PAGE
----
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Ogilvy on Advertising Paperback – March 12, 1985
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A candid and indispensable primer on all aspects of advertising from the man Time has called "the most sought after wizard in the business." 223 photos.
About the Author
DAVID OGILVY is the founder of Ogilvy & Mather, one of the top ten advertising agencies in the world. Mr. Ogilvy lives at the Chateau de Touffou in Bonnes, France.
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Top Customer Reviews
The entire premise of Ogilvy on Advertising boils down to one simple statement (coined by Claude Hopkins nearly 80 years ago in his book Scientific Advertising): "Advertising is salesmanship."
Sadly, the advertising world has drifted from that solid mooring. And now those who profess it are considered anachronistic at best. And kooky at worst.
Ogilvy, a staunch admirer of Hopkins, firmly embraced that tenet -- and it propelled him and his agency (Ogilvy and Mather) to the Mount Olympus of the advertising world. Most importantly, it made his clients rich beyond the dreams of avarice.
Ogilvy's writing is captivating. His work, legendary. His ideas, timeless. The information in this book is easily work 10 times the cover price.
I've been in the profession of advertising for nearly 15 years. I'm also an adjunct professor at a nearby university. I wholeheartedly recommend Ogilvy On Advertising to my students. I firmly embrace its principles in my profession.
And I, without hesitation, urge you to read it as well.
I did not realize, until I recently picked up a copy to re-read, how much it had influenced me the first time I read it. Half of the way I conduct myself at work and a lot of my thought processes and strategy is still influenced by what is in this book. I make over 6 times what I made back in 1991. I realize now I have Mr. Ogilvy to thank for a great deal of that.
Read this book. At least once.
"It is fashionable to talk about changing man. A communicator must be concerned with unchanging man ... The creative man with an insight into human nature, with the artistry to touch and move people will succeed. Without them he will fail."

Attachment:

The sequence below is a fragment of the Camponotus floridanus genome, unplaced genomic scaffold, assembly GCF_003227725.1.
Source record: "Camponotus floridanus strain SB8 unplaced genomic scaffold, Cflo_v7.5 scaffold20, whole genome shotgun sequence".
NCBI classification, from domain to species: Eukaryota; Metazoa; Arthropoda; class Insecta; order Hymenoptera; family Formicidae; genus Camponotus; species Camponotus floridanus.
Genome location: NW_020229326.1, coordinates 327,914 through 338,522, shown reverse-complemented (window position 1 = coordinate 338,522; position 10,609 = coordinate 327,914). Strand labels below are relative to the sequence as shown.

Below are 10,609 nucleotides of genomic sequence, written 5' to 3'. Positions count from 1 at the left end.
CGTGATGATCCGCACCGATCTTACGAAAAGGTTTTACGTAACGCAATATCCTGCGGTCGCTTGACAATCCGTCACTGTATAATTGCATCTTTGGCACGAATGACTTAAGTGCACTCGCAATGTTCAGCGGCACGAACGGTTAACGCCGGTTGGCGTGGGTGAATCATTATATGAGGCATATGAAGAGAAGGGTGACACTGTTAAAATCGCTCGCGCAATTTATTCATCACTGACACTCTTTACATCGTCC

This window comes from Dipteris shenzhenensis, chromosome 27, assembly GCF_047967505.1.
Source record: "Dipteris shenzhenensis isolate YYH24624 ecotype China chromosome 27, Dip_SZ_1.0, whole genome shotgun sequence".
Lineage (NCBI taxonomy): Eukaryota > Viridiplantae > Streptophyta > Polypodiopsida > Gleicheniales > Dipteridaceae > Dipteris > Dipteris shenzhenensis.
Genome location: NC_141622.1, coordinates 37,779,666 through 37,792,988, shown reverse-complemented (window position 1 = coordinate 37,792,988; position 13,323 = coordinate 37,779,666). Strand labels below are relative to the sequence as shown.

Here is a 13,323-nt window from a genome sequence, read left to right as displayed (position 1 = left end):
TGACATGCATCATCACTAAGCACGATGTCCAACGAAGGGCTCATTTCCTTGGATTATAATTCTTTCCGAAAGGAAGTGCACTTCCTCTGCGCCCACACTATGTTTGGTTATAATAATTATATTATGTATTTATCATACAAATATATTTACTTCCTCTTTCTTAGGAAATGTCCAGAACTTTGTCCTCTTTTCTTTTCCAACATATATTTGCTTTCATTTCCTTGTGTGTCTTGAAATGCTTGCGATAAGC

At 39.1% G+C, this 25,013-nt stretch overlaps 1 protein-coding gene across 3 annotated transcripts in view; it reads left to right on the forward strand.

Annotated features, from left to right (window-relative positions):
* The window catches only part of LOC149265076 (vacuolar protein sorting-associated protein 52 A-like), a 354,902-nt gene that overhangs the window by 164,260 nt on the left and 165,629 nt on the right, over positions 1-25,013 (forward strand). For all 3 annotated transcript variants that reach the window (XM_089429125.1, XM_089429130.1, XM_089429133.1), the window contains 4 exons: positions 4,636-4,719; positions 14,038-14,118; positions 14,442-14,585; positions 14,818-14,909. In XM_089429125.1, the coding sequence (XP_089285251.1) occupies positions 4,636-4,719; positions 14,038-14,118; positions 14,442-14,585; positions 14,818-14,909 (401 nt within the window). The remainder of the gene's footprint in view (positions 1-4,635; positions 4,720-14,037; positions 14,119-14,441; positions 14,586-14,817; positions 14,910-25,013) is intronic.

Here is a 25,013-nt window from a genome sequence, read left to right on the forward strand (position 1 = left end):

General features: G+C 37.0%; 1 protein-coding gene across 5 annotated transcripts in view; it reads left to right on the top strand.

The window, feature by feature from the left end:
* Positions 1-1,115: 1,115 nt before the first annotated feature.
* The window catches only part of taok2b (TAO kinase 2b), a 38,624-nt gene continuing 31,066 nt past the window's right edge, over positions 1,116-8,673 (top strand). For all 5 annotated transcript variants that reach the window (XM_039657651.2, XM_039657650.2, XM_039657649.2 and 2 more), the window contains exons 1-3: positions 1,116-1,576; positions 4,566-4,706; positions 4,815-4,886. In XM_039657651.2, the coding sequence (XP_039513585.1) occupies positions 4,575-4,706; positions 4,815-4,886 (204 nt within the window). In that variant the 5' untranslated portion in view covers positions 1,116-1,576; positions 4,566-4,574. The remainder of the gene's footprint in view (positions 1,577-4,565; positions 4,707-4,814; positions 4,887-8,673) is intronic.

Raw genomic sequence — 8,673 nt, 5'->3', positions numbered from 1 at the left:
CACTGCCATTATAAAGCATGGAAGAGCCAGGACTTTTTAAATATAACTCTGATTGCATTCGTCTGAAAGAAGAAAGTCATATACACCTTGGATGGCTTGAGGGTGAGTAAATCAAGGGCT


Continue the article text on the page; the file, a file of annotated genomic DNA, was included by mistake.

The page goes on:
Ogilvy had insight in spades, practical experience, common sense, a passion for research as well as creativity, and above all, a relentless focus on selling. Pick any few paragraphs at random and all those qualities will shine through. Among the many ideas I found really helpful--
1. Branding means giving your product personality. (For example, the man in the Hathaway shirt wore an eyepatch.)
2. Facts sell better than hype.
3. The principles of direct response apply to all forms of advertising.
4. Creativity is worthless unless it sells.
5. Copywriting is the heart of advertising.
6. Use the brand name in your headline. Otherwise 80% of readers may never see it.
7. Long copy sells.
8. Analogies, big words, and naming the competitor confuse people.
9. Pricing cannot be determined scientifically.
10. Excellent graphic design is simple graphic design.
11. Corporate advertising is worthwhile.
12. Always include a promise in your headline.
13. The era of the blockbuster brand is ending. (Ogivly detected the "Long Tail" 20 years before most of us!)
14. According to Ogivly, "...advertising is no more and no less than a reasonably efficient way to sell."
But this summary doesn't do the book justice. He makes solid points nonstop. Not surprising for a master copywriter and former door-to-door salesman, he writes in plain English. He offers "big picture" reflections on the advertising industry, including an impassioned defense of advertising against charges of hucksterism. He offers detailed tips that are just as important, mainly on print advertising, direct response, and dealing with clients.
Educational, authoritative, fun to read. A+